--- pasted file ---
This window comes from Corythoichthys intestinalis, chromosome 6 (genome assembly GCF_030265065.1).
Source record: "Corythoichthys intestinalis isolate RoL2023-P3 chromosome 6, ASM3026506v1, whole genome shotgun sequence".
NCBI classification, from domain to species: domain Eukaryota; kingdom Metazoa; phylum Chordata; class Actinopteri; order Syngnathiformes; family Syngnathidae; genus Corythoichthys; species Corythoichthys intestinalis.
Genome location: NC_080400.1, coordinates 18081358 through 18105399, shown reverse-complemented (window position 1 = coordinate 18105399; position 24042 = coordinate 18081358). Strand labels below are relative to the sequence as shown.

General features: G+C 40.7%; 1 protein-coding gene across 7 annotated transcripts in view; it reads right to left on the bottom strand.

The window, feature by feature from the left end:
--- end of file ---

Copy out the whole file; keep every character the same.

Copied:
This window comes from Corythoichthys intestinalis, chromosome 6 (genome assembly GCF_030265065.1).
Source record: "Corythoichthys intestinalis isolate RoL2023-P3 chromosome 6, ASM3026506v1, whole genome shotgun sequence".
NCBI classification, from domain to species: domain Eukaryota; kingdom Metazoa; phylum Chordata; class Actinopteri; order Syngnathiformes; family Syngnathidae; genus Corythoichthys; species Corythoichthys intestinalis.
Genome location: NC_080400.1, coordinates 18081358 through 18105399, shown reverse-complemented (window position 1 = coordinate 18105399; position 24042 = coordinate 18081358). Strand labels below are relative to the sequence as shown.

General features: G+C 40.7%; 1 protein-coding gene across 7 annotated transcripts in view; it reads right to left on the bottom strand.

The window, feature by feature from the left end: